Youth biking series puts teen on path to state championship

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What started as a quick way to get to his favorite fishing hole has propelled Drew Blackstone to his first Maine state championship.

Blackstone grew up in Winthrop, where he’d bike with friends and ride to Wilson Pond to go fishing.  Now a senior in high school, Blackstone just finished the Maine High School Mountain Bike Series as overall Class A champion.

He swept the four-race series biking for Kents Hill School and won the championship race at Bond Brook Recreation Area in Augusta on Oct. 22.

Blackstone’s season did not end there. His success continued outside of Maine, winning the Northern New England Series and the final championship race at Highland Mountain Bike Park in New Hampshire.

“It all came together this year,” said the 17-year-old from Monmouth. 

Blackstone has been aiming for the championship since junior high, when his dad, Dana, discovered the community bicycle program “Healthy Kids, Happy Kids” in Yarmouth.

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The program, known as HK2, holds a series of mountain bike races every summer. 

“After competing in the Healthy Kids races, I knew I wanted to be part of the high school series,” Blackstone said. 

Those who are involved in the sport say community programs such as HK2 are a great way to introduce kids to mountain biking.

“Some sort of formalized youth program with reliable weekly rides is key,” said Chris Riley, president of the Central Maine chapter of the New England Mountain Bike Association. 

Riley said that talks are ongoing about ways to involve more youth. 

“There are a number of people in Maine thinking, ‘How do we get more kids involved in this sport?'” Riley said.

Riley said that the racing success of both Blackstone and Maranacook High School’s Gabe Fein could help bring more young riders together.

“Their involvement is exactly what we want,” Riley said. “These kids, whose parents on some level are involved, have started out with the sport and were shaky riders. You watch them grow and then they get a little better and a little better and then they go to that next level.”

“They are the real deal now,” he said. “They are really good, quality riders and they are advocates for the sport — what a perfect thing.”

Riley is quick to point out that mountain bike trails and race courses that Blackstone, Fein and many others ride on don’t build themselves. A large part of Riley’s responsibility as CeMeNEMBA president is to organize volunteer trail maintenance crews. 

Blackstone and Fein stand out in that arena as well, Riley said.

“Drew has progressed in a number of ways,” he said. “He has become not only a pretty prolific rider and a heavy-hitter competitor, but he has also gotten involved in the other side of the sport of trail maintenance and trail building.

“From my perspective, that is really cool to see,” he said. “Drew is not just single-mindedly racing. He is also willing to put in a little bit of time and energy to help maintain the resource.

“Interestingly enough, Gabe (Fein) is one of the other ones who has been involved in that side of it as well,” Riley said.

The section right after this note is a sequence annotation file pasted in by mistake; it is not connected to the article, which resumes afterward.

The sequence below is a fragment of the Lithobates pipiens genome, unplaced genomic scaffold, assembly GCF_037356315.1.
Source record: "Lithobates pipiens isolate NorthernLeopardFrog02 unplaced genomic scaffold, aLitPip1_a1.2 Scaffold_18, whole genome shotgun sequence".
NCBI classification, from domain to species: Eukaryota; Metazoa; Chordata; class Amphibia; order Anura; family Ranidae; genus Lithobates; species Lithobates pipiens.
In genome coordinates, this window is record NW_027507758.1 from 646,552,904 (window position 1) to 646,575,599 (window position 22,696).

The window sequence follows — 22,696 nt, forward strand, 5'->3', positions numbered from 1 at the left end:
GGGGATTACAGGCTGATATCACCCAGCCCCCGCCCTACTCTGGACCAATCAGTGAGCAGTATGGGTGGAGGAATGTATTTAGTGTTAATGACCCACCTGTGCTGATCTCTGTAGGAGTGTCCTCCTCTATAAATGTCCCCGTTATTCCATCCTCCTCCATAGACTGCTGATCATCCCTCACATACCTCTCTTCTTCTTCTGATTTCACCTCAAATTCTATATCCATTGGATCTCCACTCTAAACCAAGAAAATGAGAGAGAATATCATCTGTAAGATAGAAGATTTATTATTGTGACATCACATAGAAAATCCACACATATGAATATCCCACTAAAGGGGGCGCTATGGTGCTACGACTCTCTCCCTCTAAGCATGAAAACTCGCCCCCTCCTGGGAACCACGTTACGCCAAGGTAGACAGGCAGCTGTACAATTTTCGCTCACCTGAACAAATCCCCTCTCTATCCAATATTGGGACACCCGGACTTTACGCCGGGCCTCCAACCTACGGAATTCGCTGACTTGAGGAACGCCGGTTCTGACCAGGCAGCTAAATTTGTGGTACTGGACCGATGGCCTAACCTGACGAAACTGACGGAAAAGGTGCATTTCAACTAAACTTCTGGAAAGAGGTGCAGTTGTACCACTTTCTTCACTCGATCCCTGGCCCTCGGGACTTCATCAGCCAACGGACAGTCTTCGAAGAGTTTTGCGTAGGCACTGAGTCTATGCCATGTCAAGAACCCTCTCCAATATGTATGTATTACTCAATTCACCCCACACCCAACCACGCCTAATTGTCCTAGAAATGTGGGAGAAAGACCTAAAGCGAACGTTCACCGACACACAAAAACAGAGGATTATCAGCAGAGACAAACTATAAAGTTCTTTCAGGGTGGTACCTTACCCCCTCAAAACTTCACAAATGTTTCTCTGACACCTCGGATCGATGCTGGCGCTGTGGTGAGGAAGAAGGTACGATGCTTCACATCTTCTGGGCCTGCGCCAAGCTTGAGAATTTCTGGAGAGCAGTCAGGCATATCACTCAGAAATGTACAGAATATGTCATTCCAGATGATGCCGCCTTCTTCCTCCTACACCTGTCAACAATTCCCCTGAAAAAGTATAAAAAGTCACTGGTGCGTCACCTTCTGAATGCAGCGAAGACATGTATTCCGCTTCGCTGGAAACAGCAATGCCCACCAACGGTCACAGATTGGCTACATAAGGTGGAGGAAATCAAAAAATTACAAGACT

Only a few Maine high schools have mountain bike teams. Kents Hill, Gould Academy and 17-time defending state champions Camden Hills High School.

Fein races as an independent for Maranacook and Blackstone raced as an independent for Monmouth Academy until joining coach Todd Wheelden and the Kents Hill team for his senior year. 

Any high school student can race in the high school series as an independent, he said.

“I hope other kids at other high schools see that and realize that this is something they can get involved in,” Riley said. 

“Getting into racing is not hard,” Greg Dolbec said. “Whatever bike you have, you show up to the race and have a good time.”

Dolbec said part of Camden Hills’ success at winning team championships is that mountain biking is part of the small town’s “culture.”

Dolbec uses the town’s youth series on Ragged Mountain as an example of that culture.

What started as three sets of parents riding around the parking lot with their young children at the Camden Snow Bowl a few years ago has grown into a weekly organized gathering of up to 50 kids on bikes.

“Last summer, we had 30 to 35 kids,” Dolbec said about the youth series. “This summer, we have 40 to 50 kids every Monday.” 

“We have 2- to 3-year-olds on strider bikes at the pump track to 5- and 6-year-olds out on the trails to kids 14 and 15 riding to the top of the mountain, which is a very difficult climb, very challenging, very technical,” Dolbec said. 

“We have a whole smorgasbord of kids participating,” he said.

Blackstone will continue to ride over the winter. He will race his fat bike over snow-covered trails and commute to class on his road bike.

He has logged more than 3,200 miles on his bike so far this year.

When diminishing daylight limits his training options, Blackstone will be on his trainer.

“I really don’t like the trainer,” he said. “I try to stay outside as much as possible,” Blackstone said about the device that allows him to ride his bike indoors while staying stationary. 

Training, in general, is not Blackstone’s cup of tea. Whether it’s riding indoors, working out in the gym or hammering the dreaded intervals, Blackstone would rather stick to the basic.  

“I was doing a lot of intervals and that took a lot of the fun out of it — I was starting to burn out,” Blackstone said about the relatively short, full-on training sprints that increase an athlete’s speed, power and endurance.

“I just ride,” Blackstone said. “I just race for fun and really enjoy it.”

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